Space & Planetary Science: February 2017 Archives

NASA Planetary Science Vision 2050 Workshop

"NASA's Planetary Science Division (PSD) is planning to host a community workshop at NASA headquarters in Washington, DC on February 27-28 and March 1, 2017. This workshop is meant to provide PSD with a very long-range vision of what planetary science may look like in the future. The workshop is to gather the leading experts in Solar System planetary science and related disciplines, together with experts in space technologies, to identify potential science goals and enabling technologies that can be implemented by the end of the 2040s and would support the next phase of Solar System exploration."

Keith's note: The workshop will be held in the Auditorium at NASA Headquarters. However neither news media or the public are allowed to attend or participate in this event in any way. Here is the program and abstracts. You can watch portions of the event on LiveStream - but that's it. But since the Planetary Society (not a news or media organization) is a co-sponsor they will be able to have their 'reporters' present. This is how NASA involves the public these days: Look (or listen) but don't touch.

If you go to the website calendar there is no mention of this event. Nor is there any mention on the Solar System and Beyond page or the NASA Science Mission Directorate page. If you go to the NASA TV webpage and the Upcoming Events page there is no mention of this 3 day event. So the public will not know anything about it either. Nothing has been posted on any NASA Twitter account that I can find. Even though there is a Livestream for this 3 day event no one other than the attendees will know about it since NASA is not promoting the link in any way.

Last week NASA wanted the entire world to revel in the amazing discovery of 7 Earth-sized planets orbiting TRAPPIST-1. This week all of the NASA people who do this sort of stuff are meeting in Washington to plan what to do next - but not a single one of us can ask any of them a question, look at their posters, or interact with them in any way.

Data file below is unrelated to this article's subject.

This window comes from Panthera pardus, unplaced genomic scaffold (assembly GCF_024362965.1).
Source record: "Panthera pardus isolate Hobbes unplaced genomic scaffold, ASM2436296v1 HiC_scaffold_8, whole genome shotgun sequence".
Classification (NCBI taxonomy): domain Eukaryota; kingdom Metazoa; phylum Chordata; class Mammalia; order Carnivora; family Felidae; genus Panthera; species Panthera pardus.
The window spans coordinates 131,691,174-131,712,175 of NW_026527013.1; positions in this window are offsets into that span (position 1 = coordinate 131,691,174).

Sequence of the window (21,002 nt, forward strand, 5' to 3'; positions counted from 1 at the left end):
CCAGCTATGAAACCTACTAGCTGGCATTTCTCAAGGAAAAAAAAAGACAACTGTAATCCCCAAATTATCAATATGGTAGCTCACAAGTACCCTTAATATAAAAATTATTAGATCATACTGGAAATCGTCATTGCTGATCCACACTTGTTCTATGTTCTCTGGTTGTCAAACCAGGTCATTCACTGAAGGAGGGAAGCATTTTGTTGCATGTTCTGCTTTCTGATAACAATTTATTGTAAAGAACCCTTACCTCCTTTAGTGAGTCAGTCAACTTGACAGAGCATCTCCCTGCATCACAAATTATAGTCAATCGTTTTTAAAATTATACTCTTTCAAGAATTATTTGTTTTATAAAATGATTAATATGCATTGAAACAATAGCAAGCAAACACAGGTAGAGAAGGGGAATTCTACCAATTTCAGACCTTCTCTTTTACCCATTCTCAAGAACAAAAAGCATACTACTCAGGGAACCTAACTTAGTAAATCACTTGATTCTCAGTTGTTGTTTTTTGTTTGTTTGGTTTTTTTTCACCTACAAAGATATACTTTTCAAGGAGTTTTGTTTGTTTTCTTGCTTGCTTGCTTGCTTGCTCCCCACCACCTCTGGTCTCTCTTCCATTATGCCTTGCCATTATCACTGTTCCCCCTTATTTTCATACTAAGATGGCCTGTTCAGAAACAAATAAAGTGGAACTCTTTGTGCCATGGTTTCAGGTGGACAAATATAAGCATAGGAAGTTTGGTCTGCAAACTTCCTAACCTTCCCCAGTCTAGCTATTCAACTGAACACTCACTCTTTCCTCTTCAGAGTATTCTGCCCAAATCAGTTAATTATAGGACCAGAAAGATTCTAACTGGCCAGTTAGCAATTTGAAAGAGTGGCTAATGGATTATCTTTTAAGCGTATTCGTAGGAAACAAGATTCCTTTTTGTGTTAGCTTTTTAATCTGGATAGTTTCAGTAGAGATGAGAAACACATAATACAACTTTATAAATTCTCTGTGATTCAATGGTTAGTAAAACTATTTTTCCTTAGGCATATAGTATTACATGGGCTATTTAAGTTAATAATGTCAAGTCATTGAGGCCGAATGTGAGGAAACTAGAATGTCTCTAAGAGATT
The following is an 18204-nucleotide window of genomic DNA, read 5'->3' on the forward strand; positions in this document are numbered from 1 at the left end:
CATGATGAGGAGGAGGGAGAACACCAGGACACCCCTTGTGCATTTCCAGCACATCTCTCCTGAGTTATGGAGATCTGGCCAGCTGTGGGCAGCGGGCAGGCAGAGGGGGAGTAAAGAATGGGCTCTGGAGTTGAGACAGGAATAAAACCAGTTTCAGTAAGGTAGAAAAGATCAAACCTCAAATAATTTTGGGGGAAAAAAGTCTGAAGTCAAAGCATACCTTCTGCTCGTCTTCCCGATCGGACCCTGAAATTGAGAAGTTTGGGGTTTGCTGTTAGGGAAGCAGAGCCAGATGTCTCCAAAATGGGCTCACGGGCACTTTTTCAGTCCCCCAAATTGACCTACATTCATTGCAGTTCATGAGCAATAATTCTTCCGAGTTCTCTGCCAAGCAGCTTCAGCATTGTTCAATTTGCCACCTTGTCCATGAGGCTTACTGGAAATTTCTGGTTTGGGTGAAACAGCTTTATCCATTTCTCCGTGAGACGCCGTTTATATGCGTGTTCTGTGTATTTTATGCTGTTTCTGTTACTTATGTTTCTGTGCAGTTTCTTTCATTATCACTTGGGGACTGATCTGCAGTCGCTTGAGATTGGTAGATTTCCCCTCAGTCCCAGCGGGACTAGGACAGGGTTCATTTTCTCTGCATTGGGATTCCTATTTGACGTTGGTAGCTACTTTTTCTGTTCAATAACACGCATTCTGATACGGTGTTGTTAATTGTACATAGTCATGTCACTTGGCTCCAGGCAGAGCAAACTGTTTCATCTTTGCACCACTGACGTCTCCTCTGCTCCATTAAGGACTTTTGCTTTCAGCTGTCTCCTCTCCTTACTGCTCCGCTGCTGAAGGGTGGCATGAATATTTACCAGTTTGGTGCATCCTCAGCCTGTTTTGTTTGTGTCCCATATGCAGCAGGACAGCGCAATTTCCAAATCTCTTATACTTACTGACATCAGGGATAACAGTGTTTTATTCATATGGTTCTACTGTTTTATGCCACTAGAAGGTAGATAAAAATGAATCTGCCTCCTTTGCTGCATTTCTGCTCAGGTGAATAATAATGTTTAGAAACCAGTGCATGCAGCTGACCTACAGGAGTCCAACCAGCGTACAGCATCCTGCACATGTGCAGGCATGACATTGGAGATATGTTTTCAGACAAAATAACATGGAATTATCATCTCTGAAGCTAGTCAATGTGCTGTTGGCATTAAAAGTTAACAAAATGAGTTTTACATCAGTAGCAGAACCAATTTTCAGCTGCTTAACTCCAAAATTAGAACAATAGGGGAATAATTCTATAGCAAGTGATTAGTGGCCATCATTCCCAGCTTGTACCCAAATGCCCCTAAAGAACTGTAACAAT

Keith's update: NASA PAO said that I can attend this event.

NASA to Host News Conference on Discovery Beyond Our Solar System

"NASA will hold a news conference at 1 p.m. EST Wednesday, Feb. 22, to present new findings on planets that orbit stars other than our sun, known as exoplanets. The event will air live on NASA Television and the agency's website. Details of these findings are embargoed by the journal Nature until 1 p.m."

Keith's update: I have now learned that tomorrow's NASA news announcement is not about Alpha Centauri as I had been guessing (darn) but it is is something even more cool - or "warm" to be precise. Instead, the NASA announcement on Wednesday will be about a nearby star that has at least 7 Earth-sized planets.

The individuals attending this press event at NASA have been looking for planets circling other stars. Last year one of the participants, Michael Gillon, was lead author on a paper "Temperate Earth-sized planets transiting a nearby ultracool dwarf star" in Nature detailing how his team had confirmed 3 small terrestrial (Earth-sized) planets circulating a cool dwarf star 2MASS J23062928-0502285 (now known as TRAPPIST-1), a M8V class star which is only 39.5 light years away.

It will be announced tomorrow by NASA that Gillon et al have confirmed 4 more Earth-sized planets circling TRAPPIST-1. It is possible that most of the planets confirmed thus circling far TRAPPIST-1 could be in the star's habitable zone. The inner 6 planets are probably rocky in composition and may be just the right temperature for liquid water to exist (between 0 - 100 degrees C) - if they have any water, that is. The outermost 7th planet still needs some more observations to nail down its orbit and composition.

Astronomers are clearly excited about these planets (see below). The article will appear in Nature magazine, as noted by NASA in its media advisory.